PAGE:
Just under a month ago, Samsung announced that it was recalling/replacing all Galaxy Note 7 phablets shipped prior to early September due to exploding batteries. Roughly two weeks later, news broke that Yahoo more than likely allowed US government agencies full access to the entire breadth of all email accounts hosted by Yahoo, while the fading tech giant was still reeling from a reported data breach and the pending sale to Verizon. Unfortunately both companies are back in the news this week and not for good reason. Samsung’s replacement Note 7s with the less explodey battery, has – you guessed it – started exploding again, even putting a customer in the hospital. This incident and at least 2 other reports of flaming phones has prompted Samsung to halt production on the Note 7, and all major US carriers will no longer sell the device. Yahoo’s troubles continue as well: the now infamous email service has suspiciously dropped the forwarding function from its service, making it more difficult for people to move to another provider. When you combine this mysterious change with the lawsuit against Yahoo’s CEO Marissa Meyer, Yahoo is looking less like a technology leader and more like a troubled company struggling to survive.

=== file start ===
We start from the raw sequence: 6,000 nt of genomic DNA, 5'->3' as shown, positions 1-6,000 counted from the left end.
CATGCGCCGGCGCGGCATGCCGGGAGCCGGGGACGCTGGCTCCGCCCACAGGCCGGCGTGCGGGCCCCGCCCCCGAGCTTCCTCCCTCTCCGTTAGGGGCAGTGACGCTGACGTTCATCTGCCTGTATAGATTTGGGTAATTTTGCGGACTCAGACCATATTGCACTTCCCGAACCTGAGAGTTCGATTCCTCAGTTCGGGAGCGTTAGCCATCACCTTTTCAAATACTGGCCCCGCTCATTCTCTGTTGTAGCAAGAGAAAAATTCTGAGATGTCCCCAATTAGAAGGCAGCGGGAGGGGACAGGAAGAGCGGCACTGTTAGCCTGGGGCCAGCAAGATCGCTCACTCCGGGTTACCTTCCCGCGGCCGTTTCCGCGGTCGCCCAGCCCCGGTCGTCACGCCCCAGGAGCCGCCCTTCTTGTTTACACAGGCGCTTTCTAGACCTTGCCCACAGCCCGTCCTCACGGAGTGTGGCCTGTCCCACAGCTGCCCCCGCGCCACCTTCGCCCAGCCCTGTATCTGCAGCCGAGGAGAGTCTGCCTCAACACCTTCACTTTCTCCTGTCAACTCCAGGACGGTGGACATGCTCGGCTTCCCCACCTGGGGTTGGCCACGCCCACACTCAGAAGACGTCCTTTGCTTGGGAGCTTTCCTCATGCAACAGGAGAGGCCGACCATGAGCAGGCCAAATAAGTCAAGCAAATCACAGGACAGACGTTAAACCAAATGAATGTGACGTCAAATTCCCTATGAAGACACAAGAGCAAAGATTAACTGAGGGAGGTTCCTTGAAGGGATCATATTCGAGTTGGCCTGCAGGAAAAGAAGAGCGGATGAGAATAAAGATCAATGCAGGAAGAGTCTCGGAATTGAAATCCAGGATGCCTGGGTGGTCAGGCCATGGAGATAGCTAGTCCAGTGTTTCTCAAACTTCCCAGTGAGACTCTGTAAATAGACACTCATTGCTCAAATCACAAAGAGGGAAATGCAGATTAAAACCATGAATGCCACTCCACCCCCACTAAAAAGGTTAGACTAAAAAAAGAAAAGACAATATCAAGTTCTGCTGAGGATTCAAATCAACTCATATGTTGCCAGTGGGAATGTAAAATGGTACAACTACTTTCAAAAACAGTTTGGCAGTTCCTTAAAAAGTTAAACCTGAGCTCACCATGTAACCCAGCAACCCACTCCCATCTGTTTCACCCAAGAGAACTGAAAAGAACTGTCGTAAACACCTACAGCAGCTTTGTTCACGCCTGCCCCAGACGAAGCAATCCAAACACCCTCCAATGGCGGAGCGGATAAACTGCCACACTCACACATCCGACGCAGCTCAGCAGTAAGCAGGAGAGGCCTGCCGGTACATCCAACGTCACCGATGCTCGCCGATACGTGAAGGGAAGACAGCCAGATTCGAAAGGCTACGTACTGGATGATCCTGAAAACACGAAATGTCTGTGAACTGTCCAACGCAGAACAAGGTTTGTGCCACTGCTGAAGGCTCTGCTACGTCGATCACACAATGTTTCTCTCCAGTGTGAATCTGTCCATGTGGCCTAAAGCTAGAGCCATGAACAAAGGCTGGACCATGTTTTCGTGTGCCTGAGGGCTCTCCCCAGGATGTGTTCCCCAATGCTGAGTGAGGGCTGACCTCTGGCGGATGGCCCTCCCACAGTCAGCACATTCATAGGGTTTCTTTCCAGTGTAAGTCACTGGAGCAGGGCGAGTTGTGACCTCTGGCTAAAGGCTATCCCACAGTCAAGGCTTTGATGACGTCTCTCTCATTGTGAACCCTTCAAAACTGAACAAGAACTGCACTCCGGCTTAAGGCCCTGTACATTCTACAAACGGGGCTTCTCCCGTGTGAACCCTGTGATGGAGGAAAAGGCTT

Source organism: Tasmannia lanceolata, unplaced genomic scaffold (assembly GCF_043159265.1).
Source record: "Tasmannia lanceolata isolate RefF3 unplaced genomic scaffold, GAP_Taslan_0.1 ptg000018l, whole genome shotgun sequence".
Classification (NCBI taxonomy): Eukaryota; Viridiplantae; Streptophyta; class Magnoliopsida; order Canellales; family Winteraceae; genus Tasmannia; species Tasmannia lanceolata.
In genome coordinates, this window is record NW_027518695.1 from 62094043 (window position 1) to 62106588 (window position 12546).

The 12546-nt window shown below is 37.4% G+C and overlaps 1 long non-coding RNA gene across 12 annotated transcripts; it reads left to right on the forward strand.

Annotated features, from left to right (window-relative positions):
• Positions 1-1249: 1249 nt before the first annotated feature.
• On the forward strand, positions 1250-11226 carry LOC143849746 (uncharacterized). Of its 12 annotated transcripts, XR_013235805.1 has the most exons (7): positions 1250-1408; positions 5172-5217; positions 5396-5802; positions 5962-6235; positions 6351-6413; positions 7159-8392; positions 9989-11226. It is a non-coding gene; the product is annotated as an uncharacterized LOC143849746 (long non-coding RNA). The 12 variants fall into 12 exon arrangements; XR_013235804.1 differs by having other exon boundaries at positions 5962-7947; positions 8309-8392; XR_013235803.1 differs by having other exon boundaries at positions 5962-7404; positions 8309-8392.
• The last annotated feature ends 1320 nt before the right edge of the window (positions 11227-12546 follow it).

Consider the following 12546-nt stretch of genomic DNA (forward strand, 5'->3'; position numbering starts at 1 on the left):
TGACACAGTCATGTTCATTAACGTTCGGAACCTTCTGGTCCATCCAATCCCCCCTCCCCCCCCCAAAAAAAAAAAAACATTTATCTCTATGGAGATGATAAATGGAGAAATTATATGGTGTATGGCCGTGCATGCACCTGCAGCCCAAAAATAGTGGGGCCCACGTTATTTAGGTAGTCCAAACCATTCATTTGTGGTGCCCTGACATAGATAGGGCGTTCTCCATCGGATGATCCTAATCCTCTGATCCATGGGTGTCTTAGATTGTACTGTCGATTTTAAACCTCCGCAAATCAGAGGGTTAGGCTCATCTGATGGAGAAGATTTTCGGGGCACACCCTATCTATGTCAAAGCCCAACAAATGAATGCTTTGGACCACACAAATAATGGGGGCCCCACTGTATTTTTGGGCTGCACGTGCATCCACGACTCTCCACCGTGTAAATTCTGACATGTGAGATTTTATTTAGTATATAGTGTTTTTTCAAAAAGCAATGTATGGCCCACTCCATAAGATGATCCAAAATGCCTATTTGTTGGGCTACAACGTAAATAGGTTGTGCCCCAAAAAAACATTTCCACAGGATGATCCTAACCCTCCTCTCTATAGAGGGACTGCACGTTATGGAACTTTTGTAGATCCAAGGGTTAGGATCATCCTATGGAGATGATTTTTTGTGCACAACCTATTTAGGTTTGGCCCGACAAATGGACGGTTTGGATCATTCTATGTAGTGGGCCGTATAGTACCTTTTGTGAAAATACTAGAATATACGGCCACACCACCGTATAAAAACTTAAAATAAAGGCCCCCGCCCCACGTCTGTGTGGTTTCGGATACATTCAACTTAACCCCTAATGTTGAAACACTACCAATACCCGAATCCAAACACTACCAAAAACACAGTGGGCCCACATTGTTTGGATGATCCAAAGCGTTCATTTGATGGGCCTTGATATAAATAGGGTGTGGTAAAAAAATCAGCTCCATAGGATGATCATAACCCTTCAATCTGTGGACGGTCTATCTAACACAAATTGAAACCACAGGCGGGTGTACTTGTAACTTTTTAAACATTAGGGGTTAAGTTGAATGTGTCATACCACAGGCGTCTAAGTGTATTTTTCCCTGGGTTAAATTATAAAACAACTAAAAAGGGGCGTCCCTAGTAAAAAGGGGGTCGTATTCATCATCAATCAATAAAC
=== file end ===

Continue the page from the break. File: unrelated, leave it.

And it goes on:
What this means for you:
Companies of this size typically have resources enough to pick themselves up and shake off these types of events. Heck, breaches are so commonplace now that most of the time consumers just shrug and carry on. Despite various widespread problems with iPhones (Antenna-gate, Bend-gate, Touch Rot) Apple still manages to sell lots of units every year. While Samsung will undoubtedly take a huge reputation hit in the mobile market, the Korean megacorp itself is so broad that it’s hard to image the Note 7 sinking the entire company. If anything the repeat failure just highlights the complex manufacturing chain that goes into producing our smartphones and will perhaps push Samsung and its competitors to look for safer, better battery solutions.
Yahoo is looking a lot less resilient than Samsung: it doesn’t have the broad product base to fall back on, and one might argue that its most valuable asset – the millions of people who still use Yahoo Mail – is in jeopardy at a time when the company can least afford it. Whether the disappearance of mail forwarding was ill-timed or carefully calculated, the long-term optics look worse than a smoking phablet. Last week’s news of Yahoo’s compromising relationship with US intelligence agencies should have been enough to encourage you to retire your Yahoo account, and their current strategy is not the Hail-Mary play they need to stay in the game.